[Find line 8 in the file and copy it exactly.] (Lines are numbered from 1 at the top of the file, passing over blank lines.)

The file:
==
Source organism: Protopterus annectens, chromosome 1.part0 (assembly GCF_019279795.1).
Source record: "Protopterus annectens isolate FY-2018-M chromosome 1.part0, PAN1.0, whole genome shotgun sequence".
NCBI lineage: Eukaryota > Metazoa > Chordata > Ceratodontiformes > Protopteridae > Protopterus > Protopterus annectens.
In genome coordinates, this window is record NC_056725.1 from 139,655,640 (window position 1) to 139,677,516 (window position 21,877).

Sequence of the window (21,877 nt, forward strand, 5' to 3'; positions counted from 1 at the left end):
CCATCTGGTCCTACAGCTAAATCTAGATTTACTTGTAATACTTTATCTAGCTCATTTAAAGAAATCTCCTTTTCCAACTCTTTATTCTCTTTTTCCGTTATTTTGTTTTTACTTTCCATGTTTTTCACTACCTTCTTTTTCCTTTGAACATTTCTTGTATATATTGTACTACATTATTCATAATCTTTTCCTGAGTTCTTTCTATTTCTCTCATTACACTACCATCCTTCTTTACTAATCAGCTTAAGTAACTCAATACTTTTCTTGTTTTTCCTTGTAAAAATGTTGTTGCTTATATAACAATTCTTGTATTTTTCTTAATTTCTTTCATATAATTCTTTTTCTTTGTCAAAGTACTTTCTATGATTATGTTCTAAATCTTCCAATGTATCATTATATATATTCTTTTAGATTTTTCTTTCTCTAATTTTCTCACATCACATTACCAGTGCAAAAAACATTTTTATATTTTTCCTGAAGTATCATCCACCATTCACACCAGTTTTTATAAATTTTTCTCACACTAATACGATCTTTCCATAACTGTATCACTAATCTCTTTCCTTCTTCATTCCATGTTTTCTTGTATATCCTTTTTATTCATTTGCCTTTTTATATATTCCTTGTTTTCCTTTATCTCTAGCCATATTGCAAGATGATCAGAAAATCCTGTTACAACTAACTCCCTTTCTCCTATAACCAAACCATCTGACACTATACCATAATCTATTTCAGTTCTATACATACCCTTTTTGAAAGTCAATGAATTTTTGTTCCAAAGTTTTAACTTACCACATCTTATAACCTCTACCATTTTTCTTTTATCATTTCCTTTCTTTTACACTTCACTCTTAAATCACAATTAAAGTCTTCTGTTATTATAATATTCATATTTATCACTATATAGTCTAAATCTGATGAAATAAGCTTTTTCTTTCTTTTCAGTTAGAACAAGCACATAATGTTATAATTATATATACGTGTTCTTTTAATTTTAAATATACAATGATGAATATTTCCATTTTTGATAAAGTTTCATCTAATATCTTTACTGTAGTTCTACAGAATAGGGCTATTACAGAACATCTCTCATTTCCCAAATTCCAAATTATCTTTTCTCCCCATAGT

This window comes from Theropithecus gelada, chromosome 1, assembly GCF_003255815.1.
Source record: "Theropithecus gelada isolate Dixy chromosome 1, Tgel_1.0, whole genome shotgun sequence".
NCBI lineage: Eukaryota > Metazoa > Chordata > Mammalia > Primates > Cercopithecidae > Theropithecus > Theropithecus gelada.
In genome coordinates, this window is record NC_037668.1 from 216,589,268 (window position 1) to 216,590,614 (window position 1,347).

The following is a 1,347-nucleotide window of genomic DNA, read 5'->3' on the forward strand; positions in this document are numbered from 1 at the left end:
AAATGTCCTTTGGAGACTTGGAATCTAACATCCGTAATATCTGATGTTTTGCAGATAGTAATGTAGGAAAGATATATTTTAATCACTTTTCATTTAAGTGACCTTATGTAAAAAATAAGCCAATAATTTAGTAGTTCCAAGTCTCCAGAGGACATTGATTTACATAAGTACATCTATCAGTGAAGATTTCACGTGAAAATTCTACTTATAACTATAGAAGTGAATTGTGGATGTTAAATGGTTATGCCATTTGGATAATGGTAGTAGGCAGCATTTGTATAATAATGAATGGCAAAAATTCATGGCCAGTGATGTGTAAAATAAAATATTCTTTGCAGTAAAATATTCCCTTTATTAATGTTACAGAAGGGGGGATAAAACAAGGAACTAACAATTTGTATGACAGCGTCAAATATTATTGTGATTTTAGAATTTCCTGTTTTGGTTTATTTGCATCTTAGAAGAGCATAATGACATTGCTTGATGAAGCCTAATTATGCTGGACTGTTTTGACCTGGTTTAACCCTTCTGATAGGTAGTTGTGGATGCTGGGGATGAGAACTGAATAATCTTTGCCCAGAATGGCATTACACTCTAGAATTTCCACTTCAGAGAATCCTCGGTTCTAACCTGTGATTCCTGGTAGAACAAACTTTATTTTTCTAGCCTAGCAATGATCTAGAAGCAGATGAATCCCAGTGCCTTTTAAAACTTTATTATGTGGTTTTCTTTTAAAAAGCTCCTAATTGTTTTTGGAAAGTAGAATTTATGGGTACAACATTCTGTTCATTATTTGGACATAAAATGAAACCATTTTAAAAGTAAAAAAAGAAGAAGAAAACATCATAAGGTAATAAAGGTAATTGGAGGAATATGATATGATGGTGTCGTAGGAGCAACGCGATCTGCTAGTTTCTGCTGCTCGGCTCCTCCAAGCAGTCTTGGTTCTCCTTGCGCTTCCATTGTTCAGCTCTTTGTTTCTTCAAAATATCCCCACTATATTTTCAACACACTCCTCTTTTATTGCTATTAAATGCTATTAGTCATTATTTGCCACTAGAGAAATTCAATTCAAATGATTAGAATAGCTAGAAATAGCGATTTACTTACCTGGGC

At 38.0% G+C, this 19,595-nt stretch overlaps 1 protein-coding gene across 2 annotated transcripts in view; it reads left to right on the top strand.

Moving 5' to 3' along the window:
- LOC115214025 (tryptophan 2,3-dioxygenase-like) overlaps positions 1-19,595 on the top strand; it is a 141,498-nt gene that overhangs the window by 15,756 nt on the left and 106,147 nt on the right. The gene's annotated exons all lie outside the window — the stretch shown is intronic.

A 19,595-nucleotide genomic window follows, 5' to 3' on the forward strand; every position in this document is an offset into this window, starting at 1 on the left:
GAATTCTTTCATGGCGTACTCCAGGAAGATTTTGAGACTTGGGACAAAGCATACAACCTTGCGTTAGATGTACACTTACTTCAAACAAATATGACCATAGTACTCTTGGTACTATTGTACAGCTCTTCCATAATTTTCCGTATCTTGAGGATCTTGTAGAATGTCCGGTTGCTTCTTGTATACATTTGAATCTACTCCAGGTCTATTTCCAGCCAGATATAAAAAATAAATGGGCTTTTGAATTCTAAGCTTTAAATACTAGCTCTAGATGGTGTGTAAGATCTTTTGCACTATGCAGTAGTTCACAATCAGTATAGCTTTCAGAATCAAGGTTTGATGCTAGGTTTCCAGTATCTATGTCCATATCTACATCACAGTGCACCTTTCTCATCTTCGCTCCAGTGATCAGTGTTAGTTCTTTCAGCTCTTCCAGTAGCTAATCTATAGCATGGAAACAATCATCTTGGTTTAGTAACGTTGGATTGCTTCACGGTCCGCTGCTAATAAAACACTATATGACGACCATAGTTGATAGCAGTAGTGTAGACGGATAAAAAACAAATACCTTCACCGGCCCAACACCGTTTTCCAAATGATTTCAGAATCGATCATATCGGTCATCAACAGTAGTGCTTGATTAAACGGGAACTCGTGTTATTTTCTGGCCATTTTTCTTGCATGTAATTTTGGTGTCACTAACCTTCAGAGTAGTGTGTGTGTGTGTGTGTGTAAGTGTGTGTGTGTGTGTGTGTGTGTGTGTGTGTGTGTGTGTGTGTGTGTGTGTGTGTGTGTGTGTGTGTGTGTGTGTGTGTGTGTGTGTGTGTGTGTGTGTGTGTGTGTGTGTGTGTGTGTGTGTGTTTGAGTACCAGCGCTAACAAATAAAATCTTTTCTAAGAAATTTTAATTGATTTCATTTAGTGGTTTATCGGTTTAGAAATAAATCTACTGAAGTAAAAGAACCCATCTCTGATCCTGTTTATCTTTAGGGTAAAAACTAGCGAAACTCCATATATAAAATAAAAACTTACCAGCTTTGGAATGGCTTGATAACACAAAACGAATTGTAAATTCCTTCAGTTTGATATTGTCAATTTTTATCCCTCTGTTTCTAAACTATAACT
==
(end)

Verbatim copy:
Source record: "Theropithecus gelada isolate Dixy chromosome 1, Tgel_1.0, whole genome shotgun sequence".